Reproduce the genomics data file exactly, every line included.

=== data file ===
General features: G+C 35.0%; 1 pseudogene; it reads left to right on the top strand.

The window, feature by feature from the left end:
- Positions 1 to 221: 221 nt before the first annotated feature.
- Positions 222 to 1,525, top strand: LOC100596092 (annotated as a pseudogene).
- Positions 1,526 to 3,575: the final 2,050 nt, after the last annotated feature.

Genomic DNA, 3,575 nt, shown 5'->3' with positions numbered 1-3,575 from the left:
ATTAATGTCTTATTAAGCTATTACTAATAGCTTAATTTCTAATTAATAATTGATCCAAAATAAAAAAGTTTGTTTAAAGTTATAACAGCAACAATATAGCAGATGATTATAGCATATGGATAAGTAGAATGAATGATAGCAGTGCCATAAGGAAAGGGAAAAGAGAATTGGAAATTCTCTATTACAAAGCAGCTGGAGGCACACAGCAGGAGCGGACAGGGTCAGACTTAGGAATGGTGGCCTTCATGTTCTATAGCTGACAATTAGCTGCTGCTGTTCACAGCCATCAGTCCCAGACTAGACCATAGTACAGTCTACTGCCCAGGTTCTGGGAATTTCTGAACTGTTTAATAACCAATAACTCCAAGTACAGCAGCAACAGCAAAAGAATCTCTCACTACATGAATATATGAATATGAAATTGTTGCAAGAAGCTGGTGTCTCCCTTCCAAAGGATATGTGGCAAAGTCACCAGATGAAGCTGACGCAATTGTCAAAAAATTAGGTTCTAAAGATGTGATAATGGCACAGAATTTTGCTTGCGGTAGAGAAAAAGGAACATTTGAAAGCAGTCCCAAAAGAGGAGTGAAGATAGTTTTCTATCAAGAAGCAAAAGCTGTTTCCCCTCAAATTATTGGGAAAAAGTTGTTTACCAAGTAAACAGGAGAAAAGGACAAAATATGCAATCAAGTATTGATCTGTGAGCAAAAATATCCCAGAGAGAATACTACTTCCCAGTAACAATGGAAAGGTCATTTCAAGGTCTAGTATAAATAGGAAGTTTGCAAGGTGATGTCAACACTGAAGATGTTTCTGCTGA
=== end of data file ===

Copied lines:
General features: G+C 35.0%; 1 pseudogene; it reads left to right on the top strand.

The window, feature by feature from the left end:
- Positions 1 to 221: 221 nt before the first annotated feature.
- Positions 222 to 1,525, top strand: LOC100596092 (annotated as a pseudogene).
- Positions 1,526 to 3,575: the final 2,050 nt, after the last annotated feature.

Genomic DNA, 3,575 nt, shown 5'->3' with positions numbered 1-3,575 from the left:
ATTAATGTCTTATTAAGCTATTACTAATAGCTTAATTTCTAATTAATAATTGATCCAAAATAAAAAAGTTTGTTTAAAGTTATAACAGCAACAATATAGCAGATGATTATAGCATATGGATAAGTAGAATGAATGATAGCAGTGCCATAAGGAAAGGGAAAAGAGAATTGGAAATTCTCTATTACAAAGCAGCTGGAGGCACACAGCAGGAGCGGACAGGGTCAGACTTAGGAATGGTGGCCTTCATGTTCTATAGCTGACAATTAGCTGCTGCTGTTCACAGCCATCAGTCCCAGACTAGACCATAGTACAGTCTACTGCCCAGGTTCTGGGAATTTCTGAACTGTTTAATAACCAATAACTCCAAGTACAGCAGCAACAGCAAAAGAATCTCTCACTACATGAATATATGAATATGAAATTGTTGCAAGAAGCTGGTGTCTCCCTTCCAAAGGATATGTGGCAAAGTCACCAGATGAAGCTGACGCAATTGTCAAAAAATTAGGTTCTAAAGATGTGATAATGGCACAGAATTTTGCTTGCGGTAGAGAAAAAGGAACATTTGAAAGCAGTCCCAAAAGAGGAGTGAAGATAGTTTTCTATCAAGAAGCAAAAGCTGTTTCCCCTCAAATTATTGGGAAAAAGTTGTTTACCAAGTAAACAGGAGAAAAGGACAAAATATGCAATCAAGTATTGATCTGTGAGCAAAAATATCCCAGAGAGAATACTACTTCCCAGTAACAATGGAAAGGTCATTTCAAGGTCTAGTATAAATAGGAAGTTTGCAAGGTGATGTCAACACTGAAGATGTTTCTGCTGA